Who Will Be the Next Jim Elliot?

By Rachel Greco

Reaching the Unreached: No Easy Feat

“I only hope that [the Lord] will let me preach to those who have never heard that name Jesus. What else is worthwhile in this life? I have heard of nothing better,” Jim Elliot wrote* in a diary before he served overseas.

The Lord gave him this wish when Jim and four other young men—Nate Saint, Ed McCully, Roger Youderian, and Pete Fleming—and their wives bravely left all they knew to follow Christ into the jungles of Ecuador. They each had a desire to reach the unreached, the dreaded people then known as the Auca Indians, whose name in Quechua meant “naked” or “savage.”

“There remained a group of tribes that had consistently repelled every advance made by the white man: the Aucas,” Jim’s wife, Elisabeth, explained. “They [were] an isolated, unconquered, semi-nomadic remnant of age-old jungle Indians.”

A grass airstrip in Indonesia surrounded by mountains ensconced in jungle.
A grass airstrip in Indonesia is the only way the people in the mountains can hear the gospel. Photo by Enos Nugraha

The men longed to reach these people with the love of Jesus, but it was no easy feat.

Even once the men had spotted signs of the Aucas—a smudge of a campfire, an unnatural clearing, a thatched hut—on their flights on Missionary Aviation Fellowship’s airplane flown by Nate, a tangle of jungle still stretched between them and the Aucas. There were no airstrips near the Aucas, and the plane had no floats for landing on the river.

After months of dropping gifts to the Aucas by plane and praying, planning, and learning the language, the missionaries needed a way to land and talk to them face-to-face. Those thick, wild trees and sandy beaches were the last mile the missionaries needed to traverse before they could finally make contact with the Aucas and show them God’s love in person.

Nate made many trips surveying the Auca territory, looking for a place to land and take off. The only option was a sandy beach, dubbed “Palm Beach,” beside a river that could easily flood when it rained. The success of their trip—what they had prayed about, planned for, and dreamed of for years—pivoted on Nate’s ability to land the plane. “My entire share in this business seemed to hinge on that first take-off and landing,” he explained. “If the plane were damaged, it would mean vulnerability in a flood, possibly even dismantling it and making a strip on higher ground—all this in a forest inhabited by Aucas!”

Despite the challenges of landing and the possibility of dying, these missionaries forged ahead, knowing the price was worth it. “He is no fool who gives what he cannot keep to gain what he cannot lose,” Jim wrote in his diary in college. These men were willing to do whatever it took to reach the Aucas with the gospel.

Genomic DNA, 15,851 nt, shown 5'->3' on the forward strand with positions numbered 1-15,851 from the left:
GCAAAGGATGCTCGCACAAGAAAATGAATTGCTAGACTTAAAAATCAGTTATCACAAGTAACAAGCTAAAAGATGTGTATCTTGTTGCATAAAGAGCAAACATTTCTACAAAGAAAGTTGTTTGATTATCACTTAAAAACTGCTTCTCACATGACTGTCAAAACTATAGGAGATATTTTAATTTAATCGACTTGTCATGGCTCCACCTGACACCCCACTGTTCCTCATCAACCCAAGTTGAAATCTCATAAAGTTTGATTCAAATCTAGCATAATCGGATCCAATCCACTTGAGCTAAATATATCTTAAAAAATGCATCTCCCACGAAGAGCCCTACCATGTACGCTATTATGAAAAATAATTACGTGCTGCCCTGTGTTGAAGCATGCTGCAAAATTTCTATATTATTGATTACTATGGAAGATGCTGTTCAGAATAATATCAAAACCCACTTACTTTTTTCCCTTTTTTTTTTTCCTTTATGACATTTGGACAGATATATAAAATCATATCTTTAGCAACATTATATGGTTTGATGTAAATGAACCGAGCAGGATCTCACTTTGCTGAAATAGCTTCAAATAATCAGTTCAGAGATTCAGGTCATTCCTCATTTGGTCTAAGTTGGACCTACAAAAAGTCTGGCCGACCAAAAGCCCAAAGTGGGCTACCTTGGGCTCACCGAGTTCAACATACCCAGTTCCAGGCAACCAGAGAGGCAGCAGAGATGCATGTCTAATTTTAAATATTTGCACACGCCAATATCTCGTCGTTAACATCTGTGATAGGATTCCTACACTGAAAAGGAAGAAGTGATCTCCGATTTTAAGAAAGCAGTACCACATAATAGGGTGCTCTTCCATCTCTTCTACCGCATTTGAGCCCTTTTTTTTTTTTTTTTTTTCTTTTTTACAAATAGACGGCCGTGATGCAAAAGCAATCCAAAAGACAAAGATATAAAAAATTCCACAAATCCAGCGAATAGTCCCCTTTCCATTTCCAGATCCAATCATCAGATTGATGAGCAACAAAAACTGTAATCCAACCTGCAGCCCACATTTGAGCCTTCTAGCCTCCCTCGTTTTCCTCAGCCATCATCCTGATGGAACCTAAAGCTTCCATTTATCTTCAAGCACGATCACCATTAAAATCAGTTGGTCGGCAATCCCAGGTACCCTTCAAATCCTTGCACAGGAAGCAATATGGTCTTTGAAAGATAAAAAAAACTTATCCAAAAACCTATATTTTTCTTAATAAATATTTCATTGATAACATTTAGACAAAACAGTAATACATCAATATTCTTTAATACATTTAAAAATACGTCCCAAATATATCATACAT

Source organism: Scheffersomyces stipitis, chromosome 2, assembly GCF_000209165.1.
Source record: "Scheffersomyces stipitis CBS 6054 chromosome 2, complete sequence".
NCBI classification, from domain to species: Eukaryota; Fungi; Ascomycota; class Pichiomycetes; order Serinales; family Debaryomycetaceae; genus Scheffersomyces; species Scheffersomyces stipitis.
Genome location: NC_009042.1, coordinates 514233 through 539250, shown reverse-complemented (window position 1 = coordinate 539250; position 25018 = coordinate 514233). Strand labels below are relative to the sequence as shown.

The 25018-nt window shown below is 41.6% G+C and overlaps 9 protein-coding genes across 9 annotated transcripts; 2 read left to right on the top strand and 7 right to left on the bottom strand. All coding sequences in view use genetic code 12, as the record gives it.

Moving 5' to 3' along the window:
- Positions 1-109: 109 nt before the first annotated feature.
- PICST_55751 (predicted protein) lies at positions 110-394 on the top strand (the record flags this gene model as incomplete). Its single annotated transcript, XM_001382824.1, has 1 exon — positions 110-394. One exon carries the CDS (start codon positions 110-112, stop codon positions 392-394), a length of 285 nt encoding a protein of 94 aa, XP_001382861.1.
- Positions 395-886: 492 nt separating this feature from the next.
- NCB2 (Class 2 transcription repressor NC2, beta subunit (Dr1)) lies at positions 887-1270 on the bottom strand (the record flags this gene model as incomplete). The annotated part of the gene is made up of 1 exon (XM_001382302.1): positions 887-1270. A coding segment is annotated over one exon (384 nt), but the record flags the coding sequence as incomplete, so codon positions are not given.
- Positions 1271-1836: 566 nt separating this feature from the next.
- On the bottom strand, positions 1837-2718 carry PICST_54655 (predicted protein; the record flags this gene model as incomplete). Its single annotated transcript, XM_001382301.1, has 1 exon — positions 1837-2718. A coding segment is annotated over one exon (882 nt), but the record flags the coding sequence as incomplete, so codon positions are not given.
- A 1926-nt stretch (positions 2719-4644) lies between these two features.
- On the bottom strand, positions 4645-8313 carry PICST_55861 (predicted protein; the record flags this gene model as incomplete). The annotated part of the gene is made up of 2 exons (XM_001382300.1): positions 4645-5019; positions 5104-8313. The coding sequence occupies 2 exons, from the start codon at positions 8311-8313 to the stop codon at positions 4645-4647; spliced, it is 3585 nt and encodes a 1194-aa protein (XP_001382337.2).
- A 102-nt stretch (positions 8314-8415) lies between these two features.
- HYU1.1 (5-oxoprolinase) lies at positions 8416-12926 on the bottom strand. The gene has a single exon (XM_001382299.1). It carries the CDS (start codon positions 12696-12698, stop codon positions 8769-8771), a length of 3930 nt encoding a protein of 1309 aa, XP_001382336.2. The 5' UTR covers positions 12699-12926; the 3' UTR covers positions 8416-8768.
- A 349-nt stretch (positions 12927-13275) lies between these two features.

And so, Nate attempted his first landing in Auca territory. Fog shrouded his view, growing thicker below him and his passenger, Ed, but gaps in the miasma enabled them to keep following the river. As they neared the beach, the fog thinned so they could slip beneath it to make an approach.

“As we came in the second time, we slipped down between the trees. It felt good as we made the last turn and came to the sand, so I set it down.” After exiting the plane, they found that the rear wheels were sinking in the sand, so they moved the plane to a firmer spot. Nate was also able to take off.

A few days later, on January 8, 1956—68 years ago this month—these five men were killed by the people they loved. But the story doesn’t end there! God later used the missionaries’ faithfulness to open a door to the Waorani—as the people called themselves—that Elisabeth Elliot stepped through with Nate’s sister, Rachel. As a result, many of the Waorani believed in Jesus, including some of the men’s killers.

These missionaries had the same pioneering spirit as the early Christians, and, paired with the technology of the 20th century, they pushed past boundaries and surrendered everything to reach the Waorani with the gospel.

The Next Jim Elliot

In Africa, the South Pacific, and parts of South America today are millions of people isolated by dense rainforests; they still need God’s Word in their language. Like the Waorani years ago, they don’t know about the God who created and loves them.

A Ketengban man from Indonesia in ceremonial garb holding a spear looks at the camera
The Ketengban people in Indonesia recently celebrated the dedication of the Bible in their language. Photo by Enos Nugraha

The same challenges that Jim Elliot and his friends confronted in reaching the Waorani—dense undergrowth; long, dangerous hikes; a lack of airstrips—hinder missionaries today from sharing the gospel with these remote people.

JAARS exists to cover this last mile—whether it’s a stretch of jungle from the mission base to a village, a boat ride to an island, or a four-wheel-drive ride up a muddy incline—so that unreached people can experience God’s Word and love.

To venture into such remote places, we need people like Jim and Elisabeth Elliot, Ed and Marilou McCully, Roger and Barbara Youderian, Nate and Marj Saint, and Pete and Olive Fleming, who dared to do whatever it took to reach people with the gospel. We need pilots, mechanics, avionic technicians, and trainers who love Jesus Christ more than anyone else and are willing to take the gospel to the ends of the earth.

You can have a part in reaching those remote people by sending passionate, pioneering individuals to these dense rainforests. Give now to our Missionary Launch Fund to raise up the next Jim Elliot who will take God’s Word the last mile!

*All quotes are taken from the 1996 book Through Gates of Splendor by Elisabeth Elliot.